In the future, I'd like to be developing and selling Eyetaps and other hardware around Renraku.


This isn't fail-fast, it's ship-nothing. It only bothers me because he keeps attention-whoring for every little idea he gets and ends up disappointing anybody who thought it was cool.

In the time since then, I've released a complete hotel front desk system and several lock forensics tools; in fact, it's quite possible that you've stayed in a hotel powered by my company's products. I've also released an open source library for talking to the Emotiv Epoc headset, libraries for dealing with the Belkin Network USB Hub, and several security tools.

As for EveInject, it had some bugs, but worked beautifully -- in fact, people are shipping code based on it to this day.

If you want to see a dozen failed projects of mine, I can show them to you. I can also show you many successful ones.

That's a lot of vitriol there.

To be honest I'm quite impressed with his projects. They're certainly non-trivial and exciting things. Can you show something better?

He didn't see all of them to the end. Who did? Does uploading something to github mean that you have to maintain it up until eternity? There's a lot of "flakes" on github (and HN) in that case....

Before you go naming and shaming, make sure you have at least a good case.

Cool, you're just looking out for this potential interns interest right?

So, just in the interest of full disclosure - what have you shipped/built/released if, by your own words, this is such a big deal?

Just curious if you're some hyper producing hacker ninjastar or if you just have it out for this particular HNer.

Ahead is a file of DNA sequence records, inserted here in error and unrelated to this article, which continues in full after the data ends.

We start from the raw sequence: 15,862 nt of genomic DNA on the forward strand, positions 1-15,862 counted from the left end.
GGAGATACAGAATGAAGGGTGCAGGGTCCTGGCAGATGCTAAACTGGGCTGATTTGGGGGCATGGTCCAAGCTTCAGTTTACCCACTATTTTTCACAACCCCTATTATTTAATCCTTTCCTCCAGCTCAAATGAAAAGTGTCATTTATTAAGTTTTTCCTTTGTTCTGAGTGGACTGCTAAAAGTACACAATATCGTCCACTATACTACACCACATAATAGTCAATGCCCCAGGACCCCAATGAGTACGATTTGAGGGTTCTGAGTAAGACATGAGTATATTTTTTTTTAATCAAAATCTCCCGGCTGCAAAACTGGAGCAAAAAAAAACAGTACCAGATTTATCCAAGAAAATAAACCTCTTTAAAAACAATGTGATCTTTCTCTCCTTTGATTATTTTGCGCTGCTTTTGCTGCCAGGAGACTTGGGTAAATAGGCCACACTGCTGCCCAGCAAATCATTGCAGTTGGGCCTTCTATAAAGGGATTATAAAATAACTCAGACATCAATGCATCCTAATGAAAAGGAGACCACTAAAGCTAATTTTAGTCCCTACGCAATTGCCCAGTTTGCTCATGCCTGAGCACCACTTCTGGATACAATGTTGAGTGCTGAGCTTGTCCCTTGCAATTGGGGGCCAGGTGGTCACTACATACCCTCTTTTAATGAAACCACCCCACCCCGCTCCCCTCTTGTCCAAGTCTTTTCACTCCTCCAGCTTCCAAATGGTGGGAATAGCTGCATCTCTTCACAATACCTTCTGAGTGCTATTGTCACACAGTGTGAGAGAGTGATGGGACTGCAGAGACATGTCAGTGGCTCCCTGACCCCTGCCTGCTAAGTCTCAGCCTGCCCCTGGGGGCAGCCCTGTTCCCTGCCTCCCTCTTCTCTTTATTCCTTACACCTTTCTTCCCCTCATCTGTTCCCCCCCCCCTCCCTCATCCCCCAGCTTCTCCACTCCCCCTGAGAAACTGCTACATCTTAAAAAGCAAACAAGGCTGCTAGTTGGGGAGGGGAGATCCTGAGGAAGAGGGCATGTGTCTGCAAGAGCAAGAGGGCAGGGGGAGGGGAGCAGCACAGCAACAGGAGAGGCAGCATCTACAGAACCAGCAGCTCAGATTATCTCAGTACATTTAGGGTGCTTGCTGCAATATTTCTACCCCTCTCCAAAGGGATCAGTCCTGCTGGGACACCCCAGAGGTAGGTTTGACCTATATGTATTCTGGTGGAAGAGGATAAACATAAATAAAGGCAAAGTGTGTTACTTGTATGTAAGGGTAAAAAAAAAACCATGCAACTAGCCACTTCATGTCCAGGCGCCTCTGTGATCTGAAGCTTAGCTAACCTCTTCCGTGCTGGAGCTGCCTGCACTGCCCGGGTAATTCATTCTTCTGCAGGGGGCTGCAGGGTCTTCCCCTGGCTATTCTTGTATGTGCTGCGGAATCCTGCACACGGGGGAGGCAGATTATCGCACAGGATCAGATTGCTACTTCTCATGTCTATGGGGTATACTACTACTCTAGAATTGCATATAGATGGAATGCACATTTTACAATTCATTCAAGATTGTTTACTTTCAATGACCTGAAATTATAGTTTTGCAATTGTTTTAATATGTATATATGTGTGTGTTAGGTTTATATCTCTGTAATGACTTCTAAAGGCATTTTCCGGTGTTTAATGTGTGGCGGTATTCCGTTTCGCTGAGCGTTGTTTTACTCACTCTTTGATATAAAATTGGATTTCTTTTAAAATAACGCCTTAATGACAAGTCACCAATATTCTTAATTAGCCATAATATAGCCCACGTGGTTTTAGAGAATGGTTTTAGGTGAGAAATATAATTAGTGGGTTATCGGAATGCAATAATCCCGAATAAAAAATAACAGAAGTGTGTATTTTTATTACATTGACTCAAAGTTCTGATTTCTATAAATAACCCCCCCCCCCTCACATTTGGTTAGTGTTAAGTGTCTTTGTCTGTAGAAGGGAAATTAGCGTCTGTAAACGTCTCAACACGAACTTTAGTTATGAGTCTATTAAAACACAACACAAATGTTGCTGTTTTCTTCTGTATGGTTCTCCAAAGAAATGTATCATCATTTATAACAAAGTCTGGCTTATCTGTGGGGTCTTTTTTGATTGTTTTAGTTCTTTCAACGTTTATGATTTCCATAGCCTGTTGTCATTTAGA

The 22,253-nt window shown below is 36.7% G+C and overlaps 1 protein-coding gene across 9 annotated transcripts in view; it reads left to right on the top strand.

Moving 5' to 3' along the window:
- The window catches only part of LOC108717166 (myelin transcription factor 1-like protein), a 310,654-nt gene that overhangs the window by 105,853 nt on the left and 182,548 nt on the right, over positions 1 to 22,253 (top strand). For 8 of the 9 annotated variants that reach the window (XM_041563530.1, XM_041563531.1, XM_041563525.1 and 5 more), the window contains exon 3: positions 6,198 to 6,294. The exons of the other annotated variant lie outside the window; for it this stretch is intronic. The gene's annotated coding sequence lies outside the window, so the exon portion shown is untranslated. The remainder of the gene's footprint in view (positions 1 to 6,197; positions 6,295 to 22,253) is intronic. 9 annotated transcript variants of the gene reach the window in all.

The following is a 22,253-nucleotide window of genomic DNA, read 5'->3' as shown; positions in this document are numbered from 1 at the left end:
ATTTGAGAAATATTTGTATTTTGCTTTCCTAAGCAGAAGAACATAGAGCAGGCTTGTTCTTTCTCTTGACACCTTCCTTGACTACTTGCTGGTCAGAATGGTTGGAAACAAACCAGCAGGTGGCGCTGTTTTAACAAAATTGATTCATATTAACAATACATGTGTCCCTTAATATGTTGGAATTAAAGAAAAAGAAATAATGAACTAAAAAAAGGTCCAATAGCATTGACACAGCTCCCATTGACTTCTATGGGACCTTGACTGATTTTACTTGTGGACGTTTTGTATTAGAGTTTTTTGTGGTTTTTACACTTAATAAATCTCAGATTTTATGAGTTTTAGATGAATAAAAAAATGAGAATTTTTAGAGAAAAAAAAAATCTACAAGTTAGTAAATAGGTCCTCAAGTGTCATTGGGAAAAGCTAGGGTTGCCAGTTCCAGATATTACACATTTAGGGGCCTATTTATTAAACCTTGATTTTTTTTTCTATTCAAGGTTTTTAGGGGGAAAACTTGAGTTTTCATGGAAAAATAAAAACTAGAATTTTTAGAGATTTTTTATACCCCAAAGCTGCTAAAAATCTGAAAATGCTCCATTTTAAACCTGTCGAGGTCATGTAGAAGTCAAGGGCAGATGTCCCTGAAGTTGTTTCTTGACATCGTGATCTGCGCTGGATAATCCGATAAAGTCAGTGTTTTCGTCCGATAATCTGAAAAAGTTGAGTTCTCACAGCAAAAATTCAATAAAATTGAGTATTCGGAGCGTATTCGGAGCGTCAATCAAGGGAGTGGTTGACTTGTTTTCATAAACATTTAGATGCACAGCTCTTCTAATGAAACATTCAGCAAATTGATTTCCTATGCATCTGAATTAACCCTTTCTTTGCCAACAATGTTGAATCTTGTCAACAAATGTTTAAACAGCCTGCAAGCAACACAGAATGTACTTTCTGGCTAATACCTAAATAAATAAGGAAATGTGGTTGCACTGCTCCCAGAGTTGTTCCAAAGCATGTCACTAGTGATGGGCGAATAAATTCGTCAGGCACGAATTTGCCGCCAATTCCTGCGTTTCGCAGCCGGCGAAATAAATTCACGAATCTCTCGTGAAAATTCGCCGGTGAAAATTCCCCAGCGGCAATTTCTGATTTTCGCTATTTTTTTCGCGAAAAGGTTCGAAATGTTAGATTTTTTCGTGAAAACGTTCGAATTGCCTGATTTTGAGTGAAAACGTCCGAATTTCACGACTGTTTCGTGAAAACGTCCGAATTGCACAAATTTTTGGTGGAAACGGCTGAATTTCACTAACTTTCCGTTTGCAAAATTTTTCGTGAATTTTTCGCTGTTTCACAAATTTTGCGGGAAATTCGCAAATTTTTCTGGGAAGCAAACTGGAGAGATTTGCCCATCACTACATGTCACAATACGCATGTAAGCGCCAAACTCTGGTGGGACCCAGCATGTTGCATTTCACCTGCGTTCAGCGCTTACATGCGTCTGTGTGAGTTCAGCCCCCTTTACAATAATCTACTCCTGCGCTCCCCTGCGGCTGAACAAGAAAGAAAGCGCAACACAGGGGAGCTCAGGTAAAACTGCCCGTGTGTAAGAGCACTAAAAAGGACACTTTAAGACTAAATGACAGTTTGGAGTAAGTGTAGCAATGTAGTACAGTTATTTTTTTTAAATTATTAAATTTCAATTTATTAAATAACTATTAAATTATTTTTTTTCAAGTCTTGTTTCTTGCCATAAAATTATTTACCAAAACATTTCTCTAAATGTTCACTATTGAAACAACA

I never made any claims and didn't demand the attention of others, the onus isn't upon me to prove anything if I haven't claimed anything.

If you must know, I'm a software engineer at an early-stage startup in SF.

I know that you're now probably 22, that you were struggling a few years ago because you had to drop out of school and you had very little experience and were seeking some advice. HNers gave you some good advice at the time too, I believe. Did you go back to school?

But, now you're on HN calling a guy out on his projects like some project nazi because you probably think of yourself as really smart, but your more young than smart.

So, it is ok if this guy starts shit and for whatever reason they dont get completed. Keep plugging.

You're statements calling him out defacto call attention to yourself and what you're doing - so I would recommend getting back to work for that startup rather than posting on HN in the middle of the day.

Getting a little personal there don't you think? You should learn some courtesy.

Time to hit the reset button.